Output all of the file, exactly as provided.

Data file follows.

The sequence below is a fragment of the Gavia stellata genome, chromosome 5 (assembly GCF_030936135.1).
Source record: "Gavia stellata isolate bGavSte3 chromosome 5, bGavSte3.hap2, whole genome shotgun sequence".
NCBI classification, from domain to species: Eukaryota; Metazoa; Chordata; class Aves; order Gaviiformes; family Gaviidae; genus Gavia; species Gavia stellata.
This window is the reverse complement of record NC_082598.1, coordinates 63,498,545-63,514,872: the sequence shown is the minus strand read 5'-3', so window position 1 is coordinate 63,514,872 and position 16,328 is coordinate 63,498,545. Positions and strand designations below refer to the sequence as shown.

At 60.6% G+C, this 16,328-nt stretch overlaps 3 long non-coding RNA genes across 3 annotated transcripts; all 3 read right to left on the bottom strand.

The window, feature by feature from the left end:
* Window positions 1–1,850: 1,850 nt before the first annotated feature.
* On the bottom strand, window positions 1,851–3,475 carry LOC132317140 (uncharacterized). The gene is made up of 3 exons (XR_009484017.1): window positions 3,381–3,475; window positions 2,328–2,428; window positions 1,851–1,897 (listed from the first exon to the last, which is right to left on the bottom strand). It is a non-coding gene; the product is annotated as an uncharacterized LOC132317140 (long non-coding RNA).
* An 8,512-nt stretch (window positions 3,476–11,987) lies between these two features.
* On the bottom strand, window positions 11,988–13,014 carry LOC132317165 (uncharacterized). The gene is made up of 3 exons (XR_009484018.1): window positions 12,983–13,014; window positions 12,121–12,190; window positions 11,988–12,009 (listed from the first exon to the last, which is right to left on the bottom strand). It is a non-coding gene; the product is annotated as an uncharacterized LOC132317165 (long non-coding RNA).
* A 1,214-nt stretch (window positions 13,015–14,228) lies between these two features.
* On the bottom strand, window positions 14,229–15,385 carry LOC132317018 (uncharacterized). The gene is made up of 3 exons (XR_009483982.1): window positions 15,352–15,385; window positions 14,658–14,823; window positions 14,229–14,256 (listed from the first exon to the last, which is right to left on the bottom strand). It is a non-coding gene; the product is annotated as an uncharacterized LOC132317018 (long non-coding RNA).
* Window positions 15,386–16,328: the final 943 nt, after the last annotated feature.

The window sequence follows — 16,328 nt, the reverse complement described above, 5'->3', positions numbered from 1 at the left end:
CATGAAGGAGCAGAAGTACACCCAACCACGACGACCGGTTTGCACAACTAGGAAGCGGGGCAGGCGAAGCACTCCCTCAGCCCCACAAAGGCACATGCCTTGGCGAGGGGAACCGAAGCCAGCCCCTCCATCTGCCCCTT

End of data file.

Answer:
The sequence below is a fragment of the Gavia stellata genome, chromosome 5 (assembly GCF_030936135.1).
Source record: "Gavia stellata isolate bGavSte3 chromosome 5, bGavSte3.hap2, whole genome shotgun sequence".
NCBI classification, from domain to species: Eukaryota; Metazoa; Chordata; class Aves; order Gaviiformes; family Gaviidae; genus Gavia; species Gavia stellata.
This window is the reverse complement of record NC_082598.1, coordinates 63,498,545-63,514,872: the sequence shown is the minus strand read 5'-3', so window position 1 is coordinate 63,514,872 and position 16,328 is coordinate 63,498,545. Positions and strand designations below refer to the sequence as shown.

At 60.6% G+C, this 16,328-nt stretch overlaps 3 long non-coding RNA genes across 3 annotated transcripts; all 3 read right to left on the bottom strand.

The window, feature by feature from the left end:
* Window positions 1–1,850: 1,850 nt before the first annotated feature.
* On the bottom strand, window positions 1,851–3,475 carry LOC132317140 (uncharacterized). The gene is made up of 3 exons (XR_009484017.1): window positions 3,381–3,475; window positions 2,328–2,428; window positions 1,851–1,897 (listed from the first exon to the last, which is right to left on the bottom strand). It is a non-coding gene; the product is annotated as an uncharacterized LOC132317140 (long non-coding RNA).
* An 8,512-nt stretch (window positions 3,476–11,987) lies between these two features.
* On the bottom strand, window positions 11,988–13,014 carry LOC132317165 (uncharacterized). The gene is made up of 3 exons (XR_009484018.1): window positions 12,983–13,014; window positions 12,121–12,190; window positions 11,988–12,009 (listed from the first exon to the last, which is right to left on the bottom strand). It is a non-coding gene; the product is annotated as an uncharacterized LOC132317165 (long non-coding RNA).
* A 1,214-nt stretch (window positions 13,015–14,228) lies between these two features.
* On the bottom strand, window positions 14,229–15,385 carry LOC132317018 (uncharacterized). The gene is made up of 3 exons (XR_009483982.1): window positions 15,352–15,385; window positions 14,658–14,823; window positions 14,229–14,256 (listed from the first exon to the last, which is right to left on the bottom strand). It is a non-coding gene; the product is annotated as an uncharacterized LOC132317018 (long non-coding RNA).
* Window positions 15,386–16,328: the final 943 nt, after the last annotated feature.

The window sequence follows — 16,328 nt, the reverse complement described above, 5'->3', positions numbered from 1 at the left end:
CATGAAGGAGCAGAAGTACACCCAACCACGACGACCGGTTTGCACAACTAGGAAGCGGGGCAGGCGAAGCACTCCCTCAGCCCCACAAAGGCACATGCCTTGGCGAGGGGAACCGAAGCCAGCCCCTCCATCTGCCCCTT